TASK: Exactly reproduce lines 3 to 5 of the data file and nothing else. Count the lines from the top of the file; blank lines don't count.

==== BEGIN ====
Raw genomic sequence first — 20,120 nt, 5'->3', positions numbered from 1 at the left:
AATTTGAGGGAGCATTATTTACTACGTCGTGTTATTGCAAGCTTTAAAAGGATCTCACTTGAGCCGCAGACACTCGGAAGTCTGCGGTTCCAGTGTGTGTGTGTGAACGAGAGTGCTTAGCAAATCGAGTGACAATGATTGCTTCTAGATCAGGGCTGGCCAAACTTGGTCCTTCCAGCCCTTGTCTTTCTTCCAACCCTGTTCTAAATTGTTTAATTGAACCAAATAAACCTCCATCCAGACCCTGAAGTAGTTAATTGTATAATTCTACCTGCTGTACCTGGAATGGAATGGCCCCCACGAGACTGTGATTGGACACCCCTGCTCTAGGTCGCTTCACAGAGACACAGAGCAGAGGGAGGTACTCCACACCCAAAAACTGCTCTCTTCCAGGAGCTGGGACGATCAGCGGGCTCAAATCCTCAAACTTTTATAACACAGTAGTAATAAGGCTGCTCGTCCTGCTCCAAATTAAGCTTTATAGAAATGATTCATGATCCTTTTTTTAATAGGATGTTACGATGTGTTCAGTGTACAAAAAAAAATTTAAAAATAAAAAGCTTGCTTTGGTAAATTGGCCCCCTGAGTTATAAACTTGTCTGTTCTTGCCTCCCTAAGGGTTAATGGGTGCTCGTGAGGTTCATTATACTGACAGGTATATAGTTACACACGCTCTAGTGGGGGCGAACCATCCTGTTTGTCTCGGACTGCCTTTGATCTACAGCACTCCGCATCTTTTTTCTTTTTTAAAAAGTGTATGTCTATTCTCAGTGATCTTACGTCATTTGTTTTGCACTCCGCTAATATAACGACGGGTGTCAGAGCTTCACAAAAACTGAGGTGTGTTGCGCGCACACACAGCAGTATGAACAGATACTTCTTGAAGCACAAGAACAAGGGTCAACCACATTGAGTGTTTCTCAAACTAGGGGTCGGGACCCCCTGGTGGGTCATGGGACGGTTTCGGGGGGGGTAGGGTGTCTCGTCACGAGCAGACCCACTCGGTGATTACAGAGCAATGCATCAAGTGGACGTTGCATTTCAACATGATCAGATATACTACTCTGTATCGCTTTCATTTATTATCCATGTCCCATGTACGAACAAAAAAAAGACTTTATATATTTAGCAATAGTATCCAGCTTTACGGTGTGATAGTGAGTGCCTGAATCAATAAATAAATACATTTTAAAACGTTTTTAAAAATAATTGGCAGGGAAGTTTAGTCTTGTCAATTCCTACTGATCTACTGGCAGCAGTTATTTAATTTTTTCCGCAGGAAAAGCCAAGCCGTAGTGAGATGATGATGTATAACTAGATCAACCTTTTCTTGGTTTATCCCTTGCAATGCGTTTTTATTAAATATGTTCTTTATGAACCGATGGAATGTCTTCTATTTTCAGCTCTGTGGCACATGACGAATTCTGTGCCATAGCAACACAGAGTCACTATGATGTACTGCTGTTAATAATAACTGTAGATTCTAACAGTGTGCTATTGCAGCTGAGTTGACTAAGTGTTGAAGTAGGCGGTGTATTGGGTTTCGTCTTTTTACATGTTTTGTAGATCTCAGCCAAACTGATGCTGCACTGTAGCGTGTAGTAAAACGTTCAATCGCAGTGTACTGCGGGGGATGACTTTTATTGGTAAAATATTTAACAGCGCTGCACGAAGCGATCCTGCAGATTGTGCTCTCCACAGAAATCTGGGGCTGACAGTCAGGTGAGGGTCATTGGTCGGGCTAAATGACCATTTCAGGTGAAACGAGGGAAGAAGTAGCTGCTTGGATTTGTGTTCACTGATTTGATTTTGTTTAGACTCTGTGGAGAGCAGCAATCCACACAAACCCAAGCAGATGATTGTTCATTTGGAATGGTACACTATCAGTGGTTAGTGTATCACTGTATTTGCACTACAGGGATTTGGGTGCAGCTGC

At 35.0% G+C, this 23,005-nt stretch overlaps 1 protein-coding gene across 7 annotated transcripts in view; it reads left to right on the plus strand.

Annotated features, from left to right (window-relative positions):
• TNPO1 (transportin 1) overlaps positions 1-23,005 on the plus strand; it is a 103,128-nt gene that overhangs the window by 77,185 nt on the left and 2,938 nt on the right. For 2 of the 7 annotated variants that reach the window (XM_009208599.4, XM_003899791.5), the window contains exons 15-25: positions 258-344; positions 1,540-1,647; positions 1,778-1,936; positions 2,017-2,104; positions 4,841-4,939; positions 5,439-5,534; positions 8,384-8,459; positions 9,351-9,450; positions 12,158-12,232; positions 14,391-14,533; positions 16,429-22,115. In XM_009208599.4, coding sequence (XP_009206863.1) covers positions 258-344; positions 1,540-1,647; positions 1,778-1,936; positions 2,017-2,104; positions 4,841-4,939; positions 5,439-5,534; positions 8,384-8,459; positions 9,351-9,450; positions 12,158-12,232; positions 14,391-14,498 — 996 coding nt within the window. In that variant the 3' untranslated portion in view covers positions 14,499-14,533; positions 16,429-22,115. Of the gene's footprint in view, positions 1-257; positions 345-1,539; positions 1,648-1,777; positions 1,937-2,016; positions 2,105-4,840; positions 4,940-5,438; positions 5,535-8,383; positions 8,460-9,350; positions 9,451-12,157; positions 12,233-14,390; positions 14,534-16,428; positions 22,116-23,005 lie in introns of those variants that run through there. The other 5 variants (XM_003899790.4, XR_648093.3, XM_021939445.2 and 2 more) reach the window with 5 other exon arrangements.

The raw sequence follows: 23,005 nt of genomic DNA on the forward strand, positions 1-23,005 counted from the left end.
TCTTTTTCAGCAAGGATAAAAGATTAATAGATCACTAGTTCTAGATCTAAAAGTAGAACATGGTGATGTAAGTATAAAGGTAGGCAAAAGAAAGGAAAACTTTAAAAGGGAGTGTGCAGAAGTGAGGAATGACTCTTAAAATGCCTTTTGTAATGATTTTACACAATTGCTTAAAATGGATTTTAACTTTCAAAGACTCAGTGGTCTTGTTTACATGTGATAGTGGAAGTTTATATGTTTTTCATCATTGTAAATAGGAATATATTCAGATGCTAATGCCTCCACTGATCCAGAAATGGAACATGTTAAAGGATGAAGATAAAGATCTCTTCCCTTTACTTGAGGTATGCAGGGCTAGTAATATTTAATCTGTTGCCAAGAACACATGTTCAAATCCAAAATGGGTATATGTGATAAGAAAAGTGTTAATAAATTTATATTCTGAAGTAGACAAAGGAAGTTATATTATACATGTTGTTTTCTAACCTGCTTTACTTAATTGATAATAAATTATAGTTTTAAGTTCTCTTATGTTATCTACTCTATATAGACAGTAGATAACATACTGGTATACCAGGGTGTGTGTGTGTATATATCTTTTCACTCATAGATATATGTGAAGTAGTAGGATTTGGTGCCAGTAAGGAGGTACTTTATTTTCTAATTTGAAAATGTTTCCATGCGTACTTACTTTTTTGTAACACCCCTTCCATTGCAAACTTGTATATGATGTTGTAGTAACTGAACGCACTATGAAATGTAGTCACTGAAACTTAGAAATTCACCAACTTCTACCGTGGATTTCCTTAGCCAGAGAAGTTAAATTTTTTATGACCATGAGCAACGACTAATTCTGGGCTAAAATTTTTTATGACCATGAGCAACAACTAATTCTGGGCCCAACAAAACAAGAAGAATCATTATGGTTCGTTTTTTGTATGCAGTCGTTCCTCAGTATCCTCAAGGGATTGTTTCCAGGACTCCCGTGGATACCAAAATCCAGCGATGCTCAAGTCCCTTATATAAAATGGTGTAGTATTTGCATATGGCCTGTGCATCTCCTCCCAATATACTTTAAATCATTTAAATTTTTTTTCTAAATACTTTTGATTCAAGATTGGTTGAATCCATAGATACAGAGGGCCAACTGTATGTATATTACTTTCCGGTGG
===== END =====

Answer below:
At 35.0% G+C, this 23,005-nt stretch overlaps 1 protein-coding gene across 7 annotated transcripts in view; it reads left to right on the plus strand.

Annotated features, from left to right (window-relative positions):
• TNPO1 (transportin 1) overlaps positions 1-23,005 on the plus strand; it is a 103,128-nt gene that overhangs the window by 77,185 nt on the left and 2,938 nt on the right. For 2 of the 7 annotated variants that reach the window (XM_009208599.4, XM_003899791.5), the window contains exons 15-25: positions 258-344; positions 1,540-1,647; positions 1,778-1,936; positions 2,017-2,104; positions 4,841-4,939; positions 5,439-5,534; positions 8,384-8,459; positions 9,351-9,450; positions 12,158-12,232; positions 14,391-14,533; positions 16,429-22,115. In XM_009208599.4, coding sequence (XP_009206863.1) covers positions 258-344; positions 1,540-1,647; positions 1,778-1,936; positions 2,017-2,104; positions 4,841-4,939; positions 5,439-5,534; positions 8,384-8,459; positions 9,351-9,450; positions 12,158-12,232; positions 14,391-14,498 — 996 coding nt within the window. In that variant the 3' untranslated portion in view covers positions 14,499-14,533; positions 16,429-22,115. Of the gene's footprint in view, positions 1-257; positions 345-1,539; positions 1,648-1,777; positions 1,937-2,016; positions 2,105-4,840; positions 4,940-5,438; positions 5,535-8,383; positions 8,460-9,350; positions 9,451-12,157; positions 12,233-14,390; positions 14,534-16,428; positions 22,116-23,005 lie in introns of those variants that run through there. The other 5 variants (XM_003899790.4, XR_648093.3, XM_021939445.2 and 2 more) reach the window with 5 other exon arrangements.